Working from imagination also has a second impact: Yiadom-Boakye is not tied to the moment. To work from a subject, even in the simplest setting, is to look at an object in its context. The choice of any particular subject, framed in any particular composition, in any time and place will shape how the artist captures it, and how we, as viewers interpret it. It becomes a document of the moment it was painted in.

In Yiadom-Boakye’s work, the contemporary and the (art) historical can merge freely. Unburdened by a model anchoring her to the present, she is free to synthesise references from across the centuries into a work that is almost magical in its ability to be at home in a nineteenth-century salon or a present-day graduate show.

Six Birds in the Bush (2015) creates a remarkable depth of tone out of what is for the most part an austerely dark palette. In this, Yiadom-Boakye rivals Goya in displaying a mastery of shadow. The painting could indeed feasibly hang rather comfortably next to one of the Spanish master’s works without seeming out of place. Yet the same figure who is conjured out of such dramatic tonality is also simultaneously completely mundane. You can imagine him walking past you on any of London’s streets, just one of many eccentrics you see in the city.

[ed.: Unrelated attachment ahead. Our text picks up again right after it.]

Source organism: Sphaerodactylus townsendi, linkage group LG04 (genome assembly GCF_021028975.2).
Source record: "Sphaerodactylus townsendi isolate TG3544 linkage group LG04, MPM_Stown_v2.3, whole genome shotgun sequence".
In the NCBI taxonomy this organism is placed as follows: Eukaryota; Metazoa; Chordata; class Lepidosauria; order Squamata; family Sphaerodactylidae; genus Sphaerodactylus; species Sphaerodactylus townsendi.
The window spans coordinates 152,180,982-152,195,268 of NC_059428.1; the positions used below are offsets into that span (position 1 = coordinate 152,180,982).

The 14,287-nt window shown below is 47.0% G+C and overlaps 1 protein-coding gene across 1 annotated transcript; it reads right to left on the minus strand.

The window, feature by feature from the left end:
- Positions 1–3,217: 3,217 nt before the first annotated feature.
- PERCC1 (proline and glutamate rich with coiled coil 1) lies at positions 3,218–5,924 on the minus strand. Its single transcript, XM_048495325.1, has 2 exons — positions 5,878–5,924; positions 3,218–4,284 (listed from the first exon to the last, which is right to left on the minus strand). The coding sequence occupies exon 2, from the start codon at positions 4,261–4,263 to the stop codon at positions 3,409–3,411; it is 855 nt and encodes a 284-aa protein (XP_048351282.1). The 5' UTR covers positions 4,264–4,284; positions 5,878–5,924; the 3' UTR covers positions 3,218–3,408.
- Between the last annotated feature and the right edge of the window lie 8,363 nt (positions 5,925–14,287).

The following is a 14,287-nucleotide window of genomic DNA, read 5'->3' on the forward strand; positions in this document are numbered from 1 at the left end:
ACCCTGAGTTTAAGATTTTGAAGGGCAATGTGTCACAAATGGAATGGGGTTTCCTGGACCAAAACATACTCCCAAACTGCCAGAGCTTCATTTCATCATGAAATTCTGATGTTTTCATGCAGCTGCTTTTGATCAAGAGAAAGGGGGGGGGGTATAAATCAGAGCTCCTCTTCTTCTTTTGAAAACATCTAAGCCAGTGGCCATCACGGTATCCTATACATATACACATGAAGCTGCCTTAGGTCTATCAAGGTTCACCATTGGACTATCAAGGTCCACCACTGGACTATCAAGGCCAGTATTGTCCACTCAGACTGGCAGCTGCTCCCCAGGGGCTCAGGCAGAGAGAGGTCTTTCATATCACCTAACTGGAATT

The figures in works such as Six Birds do not jump between moments in time. It is not that they are figures from the present day who have been given the nineteenth-century Goya treatment. Nor are they long-dead people who have been captured in a manner that serendipitously makes them look like people we could see today. Instead, they are at once in the present and the past, creations who can walk back and forth along the canon and stretch themselves out across it. If we see them as being from a certain moment in history, it is not because they are stuck there, but because they have placed themselves there.